North America Wildfire Damage Update: October 2017

British Columbia recorded its worst-ever fire season this year, said CBC Monday. Wildfires that began in early April scorched just over 12,000 square kilometres of timber, bush, and grassland and at their height forced 45,000 people from their homes.

Climate change didn’t directly cause major wildfires in Alberta and British Columbia this year but it did contribute to their extreme nature, explained Mike Flannigan, a professor of wildland fire at the University of Alberta, to CBC.

North America Wildfire Damage Update: October 2017

“There have been deadly fires and historic fires in Chile, Portugal — twice — and California,” detailed Flannigan.

“The amount of fire activity in Canada, which currently is about 21⁄2 million hectares — about half the size of Nova Scotia — has doubled since the 1970s.”

“It’s been quite a devastating year globally and the California fires will be the most expensive … (with) tens of billions in losses.”

SOURCE: @GeoGratis – Canada Base Map


As for the US, urban-wildlands fire policy in California has developed piecemeal, said professor of fire science at UC Berkeley, Scott Stephens, to the San Fransisco Chronicle October 12. Historically, large-scale urban conflagrations were the result of structure-to-structure fires, fuelled by wood buildings. These types of urban fires are uncommon now because urban areas contain fewer wood buildings, and most buildings include fire alarms, fire-resistant walls, and sprinklers. As the recent fires in California have demonstrated, there is still a long way to go in reducing similar losses in urban-wildlands interface fires.

Despite known risks, people continue to move into wildfire- prone areas at high rates. The issue is particularly acute in California, where a recent analysis indicated that more than 5 million homes are located in the urban-wildlands interface. This number is expected to increase further as urban dwellers seek the “natural” amenities, e.g., open space and recreational opportunities, provided by wildland areas. Similar trends are exacerbated by long-term economic conditions, such as the declining value of rural land uses, such as agriculture or timber, which result in land being of greater value for housing than for other uses.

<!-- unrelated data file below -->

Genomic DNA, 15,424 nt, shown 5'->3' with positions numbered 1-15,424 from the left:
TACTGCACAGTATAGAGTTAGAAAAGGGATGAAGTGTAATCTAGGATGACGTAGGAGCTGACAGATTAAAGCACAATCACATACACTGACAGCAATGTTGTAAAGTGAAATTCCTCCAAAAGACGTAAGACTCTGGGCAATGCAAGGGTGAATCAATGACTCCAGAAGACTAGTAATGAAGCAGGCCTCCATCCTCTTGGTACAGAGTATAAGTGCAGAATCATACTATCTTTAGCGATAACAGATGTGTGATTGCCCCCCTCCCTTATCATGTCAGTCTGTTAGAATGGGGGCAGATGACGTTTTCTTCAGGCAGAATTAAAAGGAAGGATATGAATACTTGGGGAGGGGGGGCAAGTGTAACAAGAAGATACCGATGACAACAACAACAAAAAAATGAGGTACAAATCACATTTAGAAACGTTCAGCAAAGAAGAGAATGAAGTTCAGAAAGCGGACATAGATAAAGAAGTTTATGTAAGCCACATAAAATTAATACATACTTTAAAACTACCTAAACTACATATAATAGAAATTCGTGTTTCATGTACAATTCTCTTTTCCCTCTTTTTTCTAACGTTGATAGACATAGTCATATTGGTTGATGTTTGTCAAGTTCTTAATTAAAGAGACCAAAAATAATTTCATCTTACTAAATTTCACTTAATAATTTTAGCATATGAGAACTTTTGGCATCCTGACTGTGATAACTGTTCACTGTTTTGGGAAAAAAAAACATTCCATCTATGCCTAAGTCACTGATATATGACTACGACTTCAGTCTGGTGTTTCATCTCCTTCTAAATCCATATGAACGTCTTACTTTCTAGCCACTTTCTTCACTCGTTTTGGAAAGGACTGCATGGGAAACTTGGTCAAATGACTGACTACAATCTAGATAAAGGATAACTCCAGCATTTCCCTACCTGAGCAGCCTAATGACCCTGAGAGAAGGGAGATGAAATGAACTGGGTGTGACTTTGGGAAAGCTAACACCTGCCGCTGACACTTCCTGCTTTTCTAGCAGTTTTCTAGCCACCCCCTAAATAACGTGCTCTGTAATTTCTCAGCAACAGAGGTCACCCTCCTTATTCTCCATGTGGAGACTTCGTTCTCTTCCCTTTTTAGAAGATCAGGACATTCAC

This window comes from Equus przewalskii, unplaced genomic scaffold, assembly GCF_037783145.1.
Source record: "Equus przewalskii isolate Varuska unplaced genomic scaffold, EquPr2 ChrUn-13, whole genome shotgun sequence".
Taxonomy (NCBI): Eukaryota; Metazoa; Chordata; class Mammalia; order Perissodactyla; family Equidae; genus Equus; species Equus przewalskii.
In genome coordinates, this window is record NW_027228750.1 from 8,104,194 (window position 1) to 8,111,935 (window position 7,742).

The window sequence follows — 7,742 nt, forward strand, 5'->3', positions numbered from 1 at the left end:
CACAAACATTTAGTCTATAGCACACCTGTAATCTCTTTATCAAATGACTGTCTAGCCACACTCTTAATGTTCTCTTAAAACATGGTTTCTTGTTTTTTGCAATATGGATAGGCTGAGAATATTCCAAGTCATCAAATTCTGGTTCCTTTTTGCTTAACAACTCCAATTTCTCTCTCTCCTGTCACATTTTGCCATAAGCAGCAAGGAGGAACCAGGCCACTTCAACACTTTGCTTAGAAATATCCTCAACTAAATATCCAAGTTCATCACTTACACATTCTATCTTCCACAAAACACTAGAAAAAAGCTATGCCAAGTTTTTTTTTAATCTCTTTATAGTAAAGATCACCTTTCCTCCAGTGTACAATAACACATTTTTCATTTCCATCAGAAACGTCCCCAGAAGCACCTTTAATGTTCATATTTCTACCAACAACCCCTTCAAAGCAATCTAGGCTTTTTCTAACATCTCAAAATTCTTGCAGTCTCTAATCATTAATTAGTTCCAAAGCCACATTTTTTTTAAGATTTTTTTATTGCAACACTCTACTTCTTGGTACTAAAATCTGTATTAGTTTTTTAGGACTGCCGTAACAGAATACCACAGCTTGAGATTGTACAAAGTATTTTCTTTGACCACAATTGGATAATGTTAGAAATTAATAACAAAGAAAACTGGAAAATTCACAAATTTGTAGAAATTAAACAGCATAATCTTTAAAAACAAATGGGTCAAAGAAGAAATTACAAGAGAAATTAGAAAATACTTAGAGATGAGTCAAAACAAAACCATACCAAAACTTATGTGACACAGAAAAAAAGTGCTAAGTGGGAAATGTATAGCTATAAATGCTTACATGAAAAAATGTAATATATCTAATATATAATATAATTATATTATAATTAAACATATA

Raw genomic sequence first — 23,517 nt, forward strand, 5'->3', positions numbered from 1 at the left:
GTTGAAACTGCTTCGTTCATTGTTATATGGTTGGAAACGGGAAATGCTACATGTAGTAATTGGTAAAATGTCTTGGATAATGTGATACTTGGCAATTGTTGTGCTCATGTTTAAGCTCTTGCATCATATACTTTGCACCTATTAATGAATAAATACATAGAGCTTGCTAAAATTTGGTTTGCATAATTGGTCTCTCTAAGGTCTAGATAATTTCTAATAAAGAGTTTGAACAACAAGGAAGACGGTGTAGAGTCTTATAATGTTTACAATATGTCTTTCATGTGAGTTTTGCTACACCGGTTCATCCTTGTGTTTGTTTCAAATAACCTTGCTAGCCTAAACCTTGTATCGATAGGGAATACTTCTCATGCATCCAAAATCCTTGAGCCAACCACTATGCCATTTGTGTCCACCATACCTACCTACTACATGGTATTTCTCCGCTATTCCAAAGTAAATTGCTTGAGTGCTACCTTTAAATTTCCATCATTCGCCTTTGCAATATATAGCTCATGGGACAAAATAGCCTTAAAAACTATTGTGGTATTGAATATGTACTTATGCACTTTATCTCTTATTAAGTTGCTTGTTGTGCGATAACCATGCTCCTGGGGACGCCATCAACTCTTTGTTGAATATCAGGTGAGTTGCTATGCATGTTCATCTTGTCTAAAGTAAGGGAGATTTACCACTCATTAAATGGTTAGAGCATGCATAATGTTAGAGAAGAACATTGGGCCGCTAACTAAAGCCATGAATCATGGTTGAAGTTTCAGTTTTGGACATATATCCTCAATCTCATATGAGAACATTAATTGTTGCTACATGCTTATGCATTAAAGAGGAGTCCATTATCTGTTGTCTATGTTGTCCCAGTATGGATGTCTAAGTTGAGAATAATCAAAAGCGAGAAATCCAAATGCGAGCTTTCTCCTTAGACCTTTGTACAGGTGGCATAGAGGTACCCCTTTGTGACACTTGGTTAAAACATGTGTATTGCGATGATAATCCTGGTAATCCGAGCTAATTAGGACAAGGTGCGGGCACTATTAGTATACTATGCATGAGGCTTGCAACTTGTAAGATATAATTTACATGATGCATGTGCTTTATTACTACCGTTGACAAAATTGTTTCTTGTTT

As homes continue to be built in flammable wildland areas, the Californian approach to building has yet to catch up to the types of hazards faced by homeowners. For example, it is evident that most homes ignite because of windblown embers that can travel more than a mile. At a minimum, vents that resist ember entry into attics and fire-resistant roofing and other building materials are key, yet such requirements are recent, and regulatory enforcement is patchy.

Regulatory approaches aimed at reducing the inconsistencies in local land-use planning should be implemented. One approach would be to require any new development reviewed by a state-level land-use agency, said Stephens to SF Chronicle.